Excerpt from The Cleveland Medical Journal, Vol. 6: January, 1907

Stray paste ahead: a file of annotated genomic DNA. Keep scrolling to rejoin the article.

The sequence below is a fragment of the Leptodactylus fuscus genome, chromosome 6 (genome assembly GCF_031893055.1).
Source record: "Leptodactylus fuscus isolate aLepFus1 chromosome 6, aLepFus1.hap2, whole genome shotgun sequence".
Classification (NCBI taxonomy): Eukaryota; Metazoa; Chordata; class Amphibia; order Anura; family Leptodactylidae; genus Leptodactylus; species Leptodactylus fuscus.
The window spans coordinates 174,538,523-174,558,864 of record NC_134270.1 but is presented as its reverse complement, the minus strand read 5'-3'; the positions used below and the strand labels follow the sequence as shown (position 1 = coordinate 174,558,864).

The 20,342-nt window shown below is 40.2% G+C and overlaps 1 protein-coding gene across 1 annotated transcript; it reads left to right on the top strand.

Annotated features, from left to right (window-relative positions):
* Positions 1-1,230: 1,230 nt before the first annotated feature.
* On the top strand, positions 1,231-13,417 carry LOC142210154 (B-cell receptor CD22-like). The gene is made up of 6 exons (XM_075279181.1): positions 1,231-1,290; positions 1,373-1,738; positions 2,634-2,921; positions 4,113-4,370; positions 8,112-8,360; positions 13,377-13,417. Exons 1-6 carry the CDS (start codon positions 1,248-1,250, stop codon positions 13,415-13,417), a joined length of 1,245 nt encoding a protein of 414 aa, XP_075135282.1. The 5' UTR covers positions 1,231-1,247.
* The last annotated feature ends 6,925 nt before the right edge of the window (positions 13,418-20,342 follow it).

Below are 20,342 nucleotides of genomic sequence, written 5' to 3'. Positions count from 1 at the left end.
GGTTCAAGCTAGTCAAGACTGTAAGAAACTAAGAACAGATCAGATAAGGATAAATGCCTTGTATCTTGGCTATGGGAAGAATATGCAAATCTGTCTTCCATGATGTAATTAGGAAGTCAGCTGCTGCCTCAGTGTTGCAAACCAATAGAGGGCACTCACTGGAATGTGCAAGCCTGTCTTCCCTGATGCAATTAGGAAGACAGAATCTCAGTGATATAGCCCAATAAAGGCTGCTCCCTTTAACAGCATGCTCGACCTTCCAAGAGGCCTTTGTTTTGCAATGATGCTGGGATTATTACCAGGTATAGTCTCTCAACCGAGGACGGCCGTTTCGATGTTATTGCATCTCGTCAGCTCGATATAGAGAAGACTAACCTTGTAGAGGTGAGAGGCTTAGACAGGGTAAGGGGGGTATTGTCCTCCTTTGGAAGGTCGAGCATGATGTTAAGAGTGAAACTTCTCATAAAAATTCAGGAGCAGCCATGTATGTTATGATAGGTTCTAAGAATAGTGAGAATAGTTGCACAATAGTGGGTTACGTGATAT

The pathologic changes which obtain in the peritoneum when infected by Koch's bacilli are varied. An infected area may present discrete or conﬂuent granulations, with abundant serous or sero-sanguineous effusion; or the granulations may be enclosed in the fibrous exudate of adhesive inﬂammation; or the site of established infection may present caseation and ulceration. The pathologic classification of this disease so generally observed, of ascitic, fibrous, and ulcerous forms, is based upon these prevailing features of the pathologic picture presented. All phases of the disease may, generally speaking, be classified under these three heads. A convenient clinical classification may be made of three classes - the acute (febrile), the subacute, and chronic (afebrile).
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